This was an excellent book I bought for the sheer liking of the teaming of the 2nd Doctor, Jamie and Zoe. When I began reading, I found the book enthralling, and I couldn't really put it down. But, as I approached the middle, it dipped and I didn't find the plot could keep me reading for more than half an hour. Then, as I got to the last six or seven chapters, I picked it up again and it made me want to read more and more. Having not read "The Murder Game", I didn't know who the Selatians were, but by the end of the book, I certainly did find out! The book follows the typical Steve Lyons writing mould, including some interesting characters with good characterisations and a good characterisation of the Doctor and his companions. Read it for the sheer fun of it - read it if you're bored. Just read it!
4.0 out of 5 stars Typical second Doctor 16 Jun 2014
By G. C. Levine - Published on
Format:Paperback|Verified Purchase
Interesting concept. But where does it fit into the entire series of problems that our heroes faced? Or will face.
5.0 out of 5 stars If the humans had named their soldiers Jets it would have been perfect 18 Feb 2010
By Michael Battaglia - Published on
Again with the fish-people as villains? I'm starting to think that someone at BBC Publishing had a bit of a fetish.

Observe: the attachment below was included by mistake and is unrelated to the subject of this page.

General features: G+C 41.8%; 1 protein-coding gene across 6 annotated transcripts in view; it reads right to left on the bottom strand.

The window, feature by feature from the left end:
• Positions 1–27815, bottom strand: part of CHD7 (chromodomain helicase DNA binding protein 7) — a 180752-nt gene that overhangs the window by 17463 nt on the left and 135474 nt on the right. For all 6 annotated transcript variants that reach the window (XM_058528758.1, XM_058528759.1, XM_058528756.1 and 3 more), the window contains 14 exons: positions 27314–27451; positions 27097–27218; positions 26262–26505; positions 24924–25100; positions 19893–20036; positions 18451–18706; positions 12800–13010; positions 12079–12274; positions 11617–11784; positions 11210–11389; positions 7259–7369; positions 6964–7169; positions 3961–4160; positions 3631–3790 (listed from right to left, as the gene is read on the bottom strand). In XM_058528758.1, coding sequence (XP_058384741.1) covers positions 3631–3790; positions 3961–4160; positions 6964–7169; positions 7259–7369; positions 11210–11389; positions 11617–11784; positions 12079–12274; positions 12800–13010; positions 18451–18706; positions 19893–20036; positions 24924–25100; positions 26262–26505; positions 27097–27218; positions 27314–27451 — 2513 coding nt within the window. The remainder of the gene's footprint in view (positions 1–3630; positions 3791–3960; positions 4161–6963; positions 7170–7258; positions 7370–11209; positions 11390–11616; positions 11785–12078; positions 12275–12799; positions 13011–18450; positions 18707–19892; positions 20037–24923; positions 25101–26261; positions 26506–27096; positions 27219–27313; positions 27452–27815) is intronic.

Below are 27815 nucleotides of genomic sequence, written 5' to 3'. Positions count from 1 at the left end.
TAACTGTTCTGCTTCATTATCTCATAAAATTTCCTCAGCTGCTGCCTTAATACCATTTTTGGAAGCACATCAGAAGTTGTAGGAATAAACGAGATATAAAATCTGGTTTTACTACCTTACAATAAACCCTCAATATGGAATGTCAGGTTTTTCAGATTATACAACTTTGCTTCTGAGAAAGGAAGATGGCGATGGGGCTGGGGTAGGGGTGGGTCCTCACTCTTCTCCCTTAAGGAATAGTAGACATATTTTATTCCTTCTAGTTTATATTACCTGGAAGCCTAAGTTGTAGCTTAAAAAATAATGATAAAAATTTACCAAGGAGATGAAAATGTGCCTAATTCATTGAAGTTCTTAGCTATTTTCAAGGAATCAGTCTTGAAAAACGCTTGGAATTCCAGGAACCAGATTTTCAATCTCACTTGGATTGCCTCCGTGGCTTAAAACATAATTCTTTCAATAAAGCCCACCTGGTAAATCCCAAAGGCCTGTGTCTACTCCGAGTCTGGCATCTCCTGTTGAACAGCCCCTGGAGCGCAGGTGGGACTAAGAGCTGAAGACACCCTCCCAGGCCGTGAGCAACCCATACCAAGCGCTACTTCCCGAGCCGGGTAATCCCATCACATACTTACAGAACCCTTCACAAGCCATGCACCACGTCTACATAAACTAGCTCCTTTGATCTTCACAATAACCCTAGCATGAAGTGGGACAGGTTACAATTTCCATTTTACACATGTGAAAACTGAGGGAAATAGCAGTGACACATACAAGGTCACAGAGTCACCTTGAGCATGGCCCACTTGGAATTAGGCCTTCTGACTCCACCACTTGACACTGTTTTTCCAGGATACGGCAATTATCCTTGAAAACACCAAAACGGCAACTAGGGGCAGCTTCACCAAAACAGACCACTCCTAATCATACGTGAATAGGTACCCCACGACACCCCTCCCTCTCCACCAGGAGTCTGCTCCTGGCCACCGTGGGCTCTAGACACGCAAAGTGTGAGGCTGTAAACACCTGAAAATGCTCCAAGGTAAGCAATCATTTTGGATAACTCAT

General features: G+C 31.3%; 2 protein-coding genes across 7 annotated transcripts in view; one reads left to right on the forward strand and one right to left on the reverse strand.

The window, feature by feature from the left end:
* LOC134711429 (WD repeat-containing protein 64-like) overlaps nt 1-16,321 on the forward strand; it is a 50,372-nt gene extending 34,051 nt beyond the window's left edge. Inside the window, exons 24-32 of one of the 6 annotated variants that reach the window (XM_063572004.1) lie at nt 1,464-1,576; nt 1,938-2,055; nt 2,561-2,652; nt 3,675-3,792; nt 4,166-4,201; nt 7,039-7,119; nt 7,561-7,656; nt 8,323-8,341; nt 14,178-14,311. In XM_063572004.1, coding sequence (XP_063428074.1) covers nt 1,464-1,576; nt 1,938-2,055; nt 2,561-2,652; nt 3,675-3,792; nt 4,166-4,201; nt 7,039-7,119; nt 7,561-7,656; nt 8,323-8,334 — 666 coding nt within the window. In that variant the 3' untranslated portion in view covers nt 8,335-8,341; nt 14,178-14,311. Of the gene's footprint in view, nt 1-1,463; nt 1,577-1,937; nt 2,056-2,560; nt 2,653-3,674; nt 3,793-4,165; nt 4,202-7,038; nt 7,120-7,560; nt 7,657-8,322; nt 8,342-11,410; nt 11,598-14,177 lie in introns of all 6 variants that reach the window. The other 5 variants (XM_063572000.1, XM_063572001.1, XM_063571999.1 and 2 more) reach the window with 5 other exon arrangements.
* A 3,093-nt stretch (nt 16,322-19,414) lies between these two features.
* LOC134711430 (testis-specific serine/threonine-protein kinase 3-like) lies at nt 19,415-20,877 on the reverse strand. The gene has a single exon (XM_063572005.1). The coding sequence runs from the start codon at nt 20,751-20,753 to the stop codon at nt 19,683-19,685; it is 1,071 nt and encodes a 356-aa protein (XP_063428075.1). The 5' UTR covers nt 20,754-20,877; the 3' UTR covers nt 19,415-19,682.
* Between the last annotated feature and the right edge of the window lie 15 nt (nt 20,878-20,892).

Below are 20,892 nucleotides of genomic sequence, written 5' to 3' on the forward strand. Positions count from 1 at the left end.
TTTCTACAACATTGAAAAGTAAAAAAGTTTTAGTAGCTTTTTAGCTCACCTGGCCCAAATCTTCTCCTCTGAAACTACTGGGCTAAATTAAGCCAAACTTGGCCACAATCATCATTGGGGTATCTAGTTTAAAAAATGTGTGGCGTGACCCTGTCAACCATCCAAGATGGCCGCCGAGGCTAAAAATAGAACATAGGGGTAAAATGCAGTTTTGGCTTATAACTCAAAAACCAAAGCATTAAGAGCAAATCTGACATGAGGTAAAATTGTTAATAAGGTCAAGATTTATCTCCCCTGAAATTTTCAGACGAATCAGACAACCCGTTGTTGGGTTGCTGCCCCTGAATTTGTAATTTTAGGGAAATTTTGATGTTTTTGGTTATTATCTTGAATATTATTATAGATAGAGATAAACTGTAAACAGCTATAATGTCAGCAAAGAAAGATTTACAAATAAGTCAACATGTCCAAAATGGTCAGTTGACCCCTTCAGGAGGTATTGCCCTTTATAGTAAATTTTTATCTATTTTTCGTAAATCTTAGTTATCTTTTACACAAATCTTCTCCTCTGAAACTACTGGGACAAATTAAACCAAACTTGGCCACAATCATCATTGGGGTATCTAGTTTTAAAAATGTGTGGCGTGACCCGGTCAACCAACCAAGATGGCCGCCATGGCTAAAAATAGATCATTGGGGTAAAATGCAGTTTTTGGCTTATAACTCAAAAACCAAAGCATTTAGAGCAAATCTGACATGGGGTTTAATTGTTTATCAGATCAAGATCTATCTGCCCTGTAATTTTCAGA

This time the fish-people are actually recurring villains, with the Selachians having starred in the last Steven Lyons Who novel "The Murder Game". I vaguely remember them from that novel but don't quite remember what happened there, so either I read it a long time ago or it just wasn't that memorable. Anyway, we're not reviewing that book, we're reviewing this one, so let's stay relevant.

The Second Doctor and stalwart companions Jamie and Zoe are dropped into the middle of the final stages of a war between the humans and the Selachians, one that really isn't going to end well for anyone. As usual, everyone is separated from the TARDIS and then separated from each other, at which points things swiftly go downhill. To make matters worse, they're smack-dab in the center of a historical event where the planet is going to get a giant bomb dropped on it to end the war, an event the Doctor won't be able to stop . . . but if he doesn't, his friends may die.

Lyons gets credit for tackling a subject that the series rarely met head-on, which was historical events that didn't belong to Earth's past history . . . something the new series explores only occasionally, as evidenced by the recent TV special "The Waters of Mars", which also had the Doctor in the middle of something that had to end poorly for history to proceed properly. The Doctor knows the bomb has to go off and the fates of everyone involved, and does his level best to keep his friends out of the crossfire, but every attempt he makes only gets him closer to totally sending history off-track.